Predictors of Long-Term Opioid Use Among Patients With Painful Lumbar Spine Conditions

Erin E. Krebs*, Jon D. Lurie, Gilbert Fanciullo, Tor D. Tosteson, Emily A. Blood, Timothy S. Carey, James Neil Weinstein

*Corresponding author for this work

Research output: Contribution to journalArticle

50 Scopus citations

Abstract

Our objective was to assess predictors of self-reported opioid use among patients with back pain due to lumbar disc herniation or spinal stenosis. Data were from the Spine Patient Outcomes Research Trial (SPORT), a multi-site observational study and randomized trial. We examined characteristics shown or hypothesized to be associated with opioid use. Using generalized estimating equations, we modeled associations of each potential predictor with opioid use at 12 and 24 months. At baseline, 42% of participants reported opioid use. Of these participants, 25% reported continued use at 12 months and 21% reported use at 24 months. In adjusted models, smoking (RR = 1.9, P < .001 at 12 months; RR = 1.5, P = .043 at 24 months) and nonsurgical treatment (RR = 1.7, P < .001 at 12 months; RR = 1.8, P = .003 at 24 months) predicted long-term opioid continuation. Among participants not using opioids at baseline, incident use was reported by 8% at 12 months and 7% at 24 months. We found no significant predictors of incident use at 12 or 24 months in the main models. In conclusion, nonsurgical treatment and smoking independently predicted long-term continued opioid use. To our knowledge, this is the first longitudinal study to assess predictors of long-term and incident opioid use among patients with lumbar spine conditions. Perspective: This longitudinal study of patients with disc herniation or spinal stenosis found that nonsurgical treatment and smoking predicted long-term self-reported opioid use. The greater risk of opioid continuation with nonsurgical therapy may be helpful in decision-making about treatment. The relationship between opioid use, smoking, and other substance use deserves further study.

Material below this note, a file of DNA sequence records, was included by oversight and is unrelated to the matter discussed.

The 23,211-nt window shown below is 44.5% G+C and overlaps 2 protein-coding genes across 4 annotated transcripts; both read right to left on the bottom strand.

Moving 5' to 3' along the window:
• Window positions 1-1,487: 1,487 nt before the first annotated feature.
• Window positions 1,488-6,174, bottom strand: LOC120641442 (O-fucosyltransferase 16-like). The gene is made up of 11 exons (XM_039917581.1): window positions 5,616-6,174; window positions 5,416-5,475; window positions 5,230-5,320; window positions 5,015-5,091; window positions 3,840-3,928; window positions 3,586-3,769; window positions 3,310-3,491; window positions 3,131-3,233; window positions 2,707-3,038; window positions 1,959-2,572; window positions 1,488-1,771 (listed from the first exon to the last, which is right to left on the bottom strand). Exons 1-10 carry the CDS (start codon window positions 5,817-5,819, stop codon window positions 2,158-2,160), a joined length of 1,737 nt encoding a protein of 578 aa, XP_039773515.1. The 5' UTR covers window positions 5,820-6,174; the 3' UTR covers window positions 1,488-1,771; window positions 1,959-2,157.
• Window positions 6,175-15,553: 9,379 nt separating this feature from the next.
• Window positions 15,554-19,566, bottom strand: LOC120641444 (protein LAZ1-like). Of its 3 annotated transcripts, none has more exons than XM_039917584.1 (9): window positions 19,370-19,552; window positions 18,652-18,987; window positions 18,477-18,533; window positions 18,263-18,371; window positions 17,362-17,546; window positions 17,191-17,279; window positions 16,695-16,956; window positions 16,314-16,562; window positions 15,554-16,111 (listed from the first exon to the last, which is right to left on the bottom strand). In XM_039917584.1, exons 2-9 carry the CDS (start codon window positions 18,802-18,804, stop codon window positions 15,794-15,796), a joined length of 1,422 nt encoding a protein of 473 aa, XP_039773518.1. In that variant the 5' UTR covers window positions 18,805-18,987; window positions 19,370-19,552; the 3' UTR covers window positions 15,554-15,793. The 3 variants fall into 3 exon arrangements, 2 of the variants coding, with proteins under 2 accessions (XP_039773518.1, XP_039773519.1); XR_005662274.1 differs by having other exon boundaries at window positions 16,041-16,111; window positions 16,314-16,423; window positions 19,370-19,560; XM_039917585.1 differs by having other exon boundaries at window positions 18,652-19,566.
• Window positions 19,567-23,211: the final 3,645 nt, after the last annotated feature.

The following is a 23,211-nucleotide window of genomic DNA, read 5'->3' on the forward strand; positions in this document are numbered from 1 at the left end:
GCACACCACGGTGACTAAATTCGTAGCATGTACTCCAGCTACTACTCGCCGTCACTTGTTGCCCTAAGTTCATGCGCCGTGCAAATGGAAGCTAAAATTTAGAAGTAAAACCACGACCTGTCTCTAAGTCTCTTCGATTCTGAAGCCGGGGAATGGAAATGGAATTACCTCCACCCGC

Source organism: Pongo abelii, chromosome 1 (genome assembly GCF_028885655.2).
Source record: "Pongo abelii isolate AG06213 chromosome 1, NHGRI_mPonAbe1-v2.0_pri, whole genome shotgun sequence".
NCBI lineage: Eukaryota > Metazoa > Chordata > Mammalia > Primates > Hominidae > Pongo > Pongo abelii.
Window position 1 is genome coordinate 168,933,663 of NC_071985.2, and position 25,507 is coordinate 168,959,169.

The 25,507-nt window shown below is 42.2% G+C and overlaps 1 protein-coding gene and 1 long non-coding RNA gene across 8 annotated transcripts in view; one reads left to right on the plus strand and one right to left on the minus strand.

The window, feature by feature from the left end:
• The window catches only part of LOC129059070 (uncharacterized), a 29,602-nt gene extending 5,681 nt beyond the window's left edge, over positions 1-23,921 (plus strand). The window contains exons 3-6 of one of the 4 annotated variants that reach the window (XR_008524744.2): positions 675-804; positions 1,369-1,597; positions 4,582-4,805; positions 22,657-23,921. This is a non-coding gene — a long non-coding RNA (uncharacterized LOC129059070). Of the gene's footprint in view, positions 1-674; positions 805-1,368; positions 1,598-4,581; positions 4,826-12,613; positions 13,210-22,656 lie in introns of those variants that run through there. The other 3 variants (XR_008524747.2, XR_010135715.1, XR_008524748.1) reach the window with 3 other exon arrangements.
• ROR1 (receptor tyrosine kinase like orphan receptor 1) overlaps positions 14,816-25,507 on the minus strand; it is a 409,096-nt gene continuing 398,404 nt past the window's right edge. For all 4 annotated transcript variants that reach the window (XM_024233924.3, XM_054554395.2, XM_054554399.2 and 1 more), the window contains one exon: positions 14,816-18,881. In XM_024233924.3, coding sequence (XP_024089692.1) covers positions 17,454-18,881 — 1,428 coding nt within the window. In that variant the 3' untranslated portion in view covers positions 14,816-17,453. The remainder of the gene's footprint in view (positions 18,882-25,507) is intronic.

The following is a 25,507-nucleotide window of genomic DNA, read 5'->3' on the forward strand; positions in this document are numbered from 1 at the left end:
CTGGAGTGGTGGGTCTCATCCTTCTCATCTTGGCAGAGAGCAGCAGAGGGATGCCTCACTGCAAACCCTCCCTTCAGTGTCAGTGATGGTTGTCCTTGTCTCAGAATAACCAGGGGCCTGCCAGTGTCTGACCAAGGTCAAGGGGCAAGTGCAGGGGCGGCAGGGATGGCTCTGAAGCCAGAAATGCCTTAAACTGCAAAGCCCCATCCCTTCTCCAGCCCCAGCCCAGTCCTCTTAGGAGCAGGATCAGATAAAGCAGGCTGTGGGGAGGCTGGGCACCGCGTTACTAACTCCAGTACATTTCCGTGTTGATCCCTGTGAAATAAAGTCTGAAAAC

Original languageEnglish (US)
Pages (from-to)44-52
Number of pages9
JournalJournal of Pain
Volume11
Issue number1
DOIs
StatePublished - Jan 2010

Keywords

  • back pain
  • disc herniation
  • opioid use
  • patient characteristics
  • spinal stenosis
  • surgery

ASJC Scopus subject areas

  • Neurology
  • Clinical Neurology
  • Anesthesiology and Pain Medicine

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